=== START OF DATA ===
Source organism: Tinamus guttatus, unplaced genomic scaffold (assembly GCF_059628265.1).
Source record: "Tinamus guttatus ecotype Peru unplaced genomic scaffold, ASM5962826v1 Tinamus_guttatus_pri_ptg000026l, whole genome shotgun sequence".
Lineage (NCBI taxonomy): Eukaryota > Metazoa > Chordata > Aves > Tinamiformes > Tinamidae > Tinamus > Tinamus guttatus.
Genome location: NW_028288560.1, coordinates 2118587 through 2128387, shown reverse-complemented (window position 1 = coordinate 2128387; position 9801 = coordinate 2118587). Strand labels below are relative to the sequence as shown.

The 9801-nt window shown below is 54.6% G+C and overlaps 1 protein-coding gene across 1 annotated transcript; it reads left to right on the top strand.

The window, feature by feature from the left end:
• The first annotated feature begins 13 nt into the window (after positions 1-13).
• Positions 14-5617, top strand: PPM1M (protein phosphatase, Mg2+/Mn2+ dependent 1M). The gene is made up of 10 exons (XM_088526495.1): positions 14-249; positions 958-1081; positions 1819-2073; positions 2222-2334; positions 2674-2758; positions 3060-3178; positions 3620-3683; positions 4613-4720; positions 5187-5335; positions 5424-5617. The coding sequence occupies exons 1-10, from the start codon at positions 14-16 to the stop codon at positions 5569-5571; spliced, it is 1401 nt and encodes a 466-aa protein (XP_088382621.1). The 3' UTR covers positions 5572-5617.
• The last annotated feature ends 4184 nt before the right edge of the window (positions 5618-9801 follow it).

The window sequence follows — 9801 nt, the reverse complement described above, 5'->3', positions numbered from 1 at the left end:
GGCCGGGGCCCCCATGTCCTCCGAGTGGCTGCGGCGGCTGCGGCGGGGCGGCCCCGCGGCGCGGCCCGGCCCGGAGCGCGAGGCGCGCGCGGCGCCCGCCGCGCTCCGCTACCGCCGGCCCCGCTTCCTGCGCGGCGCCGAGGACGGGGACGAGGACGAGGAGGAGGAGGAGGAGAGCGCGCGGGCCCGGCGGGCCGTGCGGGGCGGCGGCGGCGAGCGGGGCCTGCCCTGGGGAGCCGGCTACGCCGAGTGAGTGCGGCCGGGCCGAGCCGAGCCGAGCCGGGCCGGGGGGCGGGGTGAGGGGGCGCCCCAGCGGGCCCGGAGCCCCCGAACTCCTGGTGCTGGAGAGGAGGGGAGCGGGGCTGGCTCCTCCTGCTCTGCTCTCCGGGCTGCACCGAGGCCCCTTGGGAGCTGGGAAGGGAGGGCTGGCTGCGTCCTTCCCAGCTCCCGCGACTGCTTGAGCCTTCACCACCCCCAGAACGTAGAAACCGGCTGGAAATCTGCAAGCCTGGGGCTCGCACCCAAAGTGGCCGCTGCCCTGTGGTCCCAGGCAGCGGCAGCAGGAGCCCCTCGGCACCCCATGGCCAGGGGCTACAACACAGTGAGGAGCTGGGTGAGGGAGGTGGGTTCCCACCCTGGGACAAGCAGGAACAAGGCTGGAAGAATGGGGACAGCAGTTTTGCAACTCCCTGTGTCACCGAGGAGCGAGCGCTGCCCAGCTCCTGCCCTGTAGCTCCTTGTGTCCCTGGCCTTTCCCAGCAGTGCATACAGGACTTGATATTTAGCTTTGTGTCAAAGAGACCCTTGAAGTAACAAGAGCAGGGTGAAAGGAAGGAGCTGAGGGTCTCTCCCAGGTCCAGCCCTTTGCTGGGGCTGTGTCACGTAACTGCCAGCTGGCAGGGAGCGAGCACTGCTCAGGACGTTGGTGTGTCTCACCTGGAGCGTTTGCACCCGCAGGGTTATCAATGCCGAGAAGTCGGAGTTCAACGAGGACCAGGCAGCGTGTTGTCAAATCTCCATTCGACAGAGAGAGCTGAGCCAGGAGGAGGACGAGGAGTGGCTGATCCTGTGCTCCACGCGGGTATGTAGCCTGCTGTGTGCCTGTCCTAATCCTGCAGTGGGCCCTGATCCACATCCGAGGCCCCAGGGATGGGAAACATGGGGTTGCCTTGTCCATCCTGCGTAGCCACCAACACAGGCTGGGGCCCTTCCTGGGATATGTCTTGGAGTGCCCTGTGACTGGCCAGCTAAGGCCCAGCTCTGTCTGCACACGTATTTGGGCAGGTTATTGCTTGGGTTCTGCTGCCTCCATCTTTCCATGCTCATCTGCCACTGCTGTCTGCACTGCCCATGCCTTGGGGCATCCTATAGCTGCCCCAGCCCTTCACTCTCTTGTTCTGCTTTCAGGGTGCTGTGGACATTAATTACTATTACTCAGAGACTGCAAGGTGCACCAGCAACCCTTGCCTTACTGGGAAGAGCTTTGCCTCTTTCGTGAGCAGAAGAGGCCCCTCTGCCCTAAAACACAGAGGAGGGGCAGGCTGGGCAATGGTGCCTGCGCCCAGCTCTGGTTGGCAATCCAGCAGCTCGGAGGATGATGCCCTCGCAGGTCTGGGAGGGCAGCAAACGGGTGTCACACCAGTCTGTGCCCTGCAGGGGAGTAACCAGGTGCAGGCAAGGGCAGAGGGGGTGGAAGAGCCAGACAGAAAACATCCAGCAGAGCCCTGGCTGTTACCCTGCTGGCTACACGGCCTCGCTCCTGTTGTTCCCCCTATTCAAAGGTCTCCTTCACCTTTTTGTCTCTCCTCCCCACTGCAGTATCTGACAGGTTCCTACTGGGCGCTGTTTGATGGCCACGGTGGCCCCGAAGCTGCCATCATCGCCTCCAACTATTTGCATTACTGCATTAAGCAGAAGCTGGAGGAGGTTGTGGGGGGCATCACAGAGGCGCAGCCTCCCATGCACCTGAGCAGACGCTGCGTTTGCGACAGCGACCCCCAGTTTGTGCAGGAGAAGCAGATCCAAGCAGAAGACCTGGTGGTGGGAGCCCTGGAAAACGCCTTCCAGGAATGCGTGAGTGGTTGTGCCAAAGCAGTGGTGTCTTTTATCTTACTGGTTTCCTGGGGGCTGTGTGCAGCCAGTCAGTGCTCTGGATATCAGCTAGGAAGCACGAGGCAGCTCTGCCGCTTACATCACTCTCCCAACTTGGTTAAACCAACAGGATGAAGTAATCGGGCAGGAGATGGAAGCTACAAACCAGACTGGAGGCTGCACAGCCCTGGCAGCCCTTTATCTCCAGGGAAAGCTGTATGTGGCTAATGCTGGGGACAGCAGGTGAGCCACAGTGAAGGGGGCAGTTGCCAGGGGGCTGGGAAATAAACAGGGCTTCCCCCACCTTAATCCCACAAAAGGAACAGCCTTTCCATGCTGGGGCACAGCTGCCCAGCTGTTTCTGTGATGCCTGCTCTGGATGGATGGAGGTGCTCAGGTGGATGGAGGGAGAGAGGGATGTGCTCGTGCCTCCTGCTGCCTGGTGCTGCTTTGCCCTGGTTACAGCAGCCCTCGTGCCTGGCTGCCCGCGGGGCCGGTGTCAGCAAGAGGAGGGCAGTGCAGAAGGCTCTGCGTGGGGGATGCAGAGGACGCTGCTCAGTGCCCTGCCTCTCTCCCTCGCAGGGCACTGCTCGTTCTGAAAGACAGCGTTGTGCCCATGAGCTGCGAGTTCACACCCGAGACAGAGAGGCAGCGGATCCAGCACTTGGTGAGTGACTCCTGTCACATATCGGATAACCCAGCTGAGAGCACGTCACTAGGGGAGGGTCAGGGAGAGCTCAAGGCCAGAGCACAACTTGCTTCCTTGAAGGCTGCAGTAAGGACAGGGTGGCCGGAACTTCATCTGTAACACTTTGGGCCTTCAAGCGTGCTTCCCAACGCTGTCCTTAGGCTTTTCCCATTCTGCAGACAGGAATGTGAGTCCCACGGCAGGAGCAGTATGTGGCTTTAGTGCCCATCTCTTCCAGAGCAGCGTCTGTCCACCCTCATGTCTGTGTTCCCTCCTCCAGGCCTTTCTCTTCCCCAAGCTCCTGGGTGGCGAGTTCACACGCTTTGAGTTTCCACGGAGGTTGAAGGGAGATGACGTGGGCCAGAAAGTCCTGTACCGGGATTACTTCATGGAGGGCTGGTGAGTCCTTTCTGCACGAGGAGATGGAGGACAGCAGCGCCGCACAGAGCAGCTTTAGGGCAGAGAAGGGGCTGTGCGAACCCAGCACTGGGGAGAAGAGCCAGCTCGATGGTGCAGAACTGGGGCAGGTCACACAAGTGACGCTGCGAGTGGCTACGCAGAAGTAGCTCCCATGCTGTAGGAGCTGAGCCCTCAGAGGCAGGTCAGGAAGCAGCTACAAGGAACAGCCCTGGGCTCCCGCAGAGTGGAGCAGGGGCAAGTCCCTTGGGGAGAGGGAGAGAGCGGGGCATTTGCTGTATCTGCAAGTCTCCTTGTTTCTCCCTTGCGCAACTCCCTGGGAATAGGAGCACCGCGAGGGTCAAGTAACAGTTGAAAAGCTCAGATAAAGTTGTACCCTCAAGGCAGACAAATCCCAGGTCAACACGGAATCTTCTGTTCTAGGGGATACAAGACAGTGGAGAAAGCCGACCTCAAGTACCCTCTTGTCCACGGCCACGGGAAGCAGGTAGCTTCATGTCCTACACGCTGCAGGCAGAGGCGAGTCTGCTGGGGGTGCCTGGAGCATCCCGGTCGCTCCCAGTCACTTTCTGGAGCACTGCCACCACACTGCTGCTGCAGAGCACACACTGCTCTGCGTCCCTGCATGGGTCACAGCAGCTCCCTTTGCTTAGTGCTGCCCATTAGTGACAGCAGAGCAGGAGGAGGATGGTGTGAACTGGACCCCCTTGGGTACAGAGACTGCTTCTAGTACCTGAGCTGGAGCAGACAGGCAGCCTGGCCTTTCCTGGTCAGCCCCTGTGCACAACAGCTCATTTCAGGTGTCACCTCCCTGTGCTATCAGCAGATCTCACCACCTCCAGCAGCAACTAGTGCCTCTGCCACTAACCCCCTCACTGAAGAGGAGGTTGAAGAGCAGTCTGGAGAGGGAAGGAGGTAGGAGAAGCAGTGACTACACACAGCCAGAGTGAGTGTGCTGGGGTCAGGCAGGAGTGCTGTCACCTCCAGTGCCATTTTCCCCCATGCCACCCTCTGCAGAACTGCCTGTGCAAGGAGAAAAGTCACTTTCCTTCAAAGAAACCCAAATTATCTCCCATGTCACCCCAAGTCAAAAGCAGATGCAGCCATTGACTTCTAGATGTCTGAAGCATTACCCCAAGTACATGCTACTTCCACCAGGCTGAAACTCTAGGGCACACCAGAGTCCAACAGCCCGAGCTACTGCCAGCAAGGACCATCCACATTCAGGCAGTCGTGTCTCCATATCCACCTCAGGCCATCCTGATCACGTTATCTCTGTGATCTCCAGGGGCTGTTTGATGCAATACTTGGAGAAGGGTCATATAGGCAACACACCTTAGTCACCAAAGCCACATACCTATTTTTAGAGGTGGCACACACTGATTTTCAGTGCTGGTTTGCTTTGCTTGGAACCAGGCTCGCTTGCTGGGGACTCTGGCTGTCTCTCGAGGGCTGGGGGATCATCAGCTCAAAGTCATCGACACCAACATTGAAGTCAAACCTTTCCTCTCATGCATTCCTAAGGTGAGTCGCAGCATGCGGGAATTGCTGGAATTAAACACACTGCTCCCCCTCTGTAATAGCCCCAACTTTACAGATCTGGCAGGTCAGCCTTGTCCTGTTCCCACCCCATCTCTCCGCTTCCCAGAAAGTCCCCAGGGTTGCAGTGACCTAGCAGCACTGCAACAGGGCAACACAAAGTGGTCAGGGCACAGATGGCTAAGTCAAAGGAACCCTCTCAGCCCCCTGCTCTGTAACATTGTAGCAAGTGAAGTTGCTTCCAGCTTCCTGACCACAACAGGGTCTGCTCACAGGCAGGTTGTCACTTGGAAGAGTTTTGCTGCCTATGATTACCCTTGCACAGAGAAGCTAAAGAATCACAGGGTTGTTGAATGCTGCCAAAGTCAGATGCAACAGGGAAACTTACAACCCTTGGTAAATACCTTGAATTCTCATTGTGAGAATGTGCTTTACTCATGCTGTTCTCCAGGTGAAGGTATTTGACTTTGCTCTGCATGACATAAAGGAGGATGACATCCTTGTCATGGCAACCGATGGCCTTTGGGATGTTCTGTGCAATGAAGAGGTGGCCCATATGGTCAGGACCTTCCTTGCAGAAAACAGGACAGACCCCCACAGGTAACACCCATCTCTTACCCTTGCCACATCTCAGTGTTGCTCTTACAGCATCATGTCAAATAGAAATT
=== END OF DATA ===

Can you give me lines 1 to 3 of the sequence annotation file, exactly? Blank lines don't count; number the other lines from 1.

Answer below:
Source organism: Tinamus guttatus, unplaced genomic scaffold (assembly GCF_059628265.1).
Source record: "Tinamus guttatus ecotype Peru unplaced genomic scaffold, ASM5962826v1 Tinamus_guttatus_pri_ptg000026l, whole genome shotgun sequence".
Lineage (NCBI taxonomy): Eukaryota > Metazoa > Chordata > Aves > Tinamiformes > Tinamidae > Tinamus > Tinamus guttatus.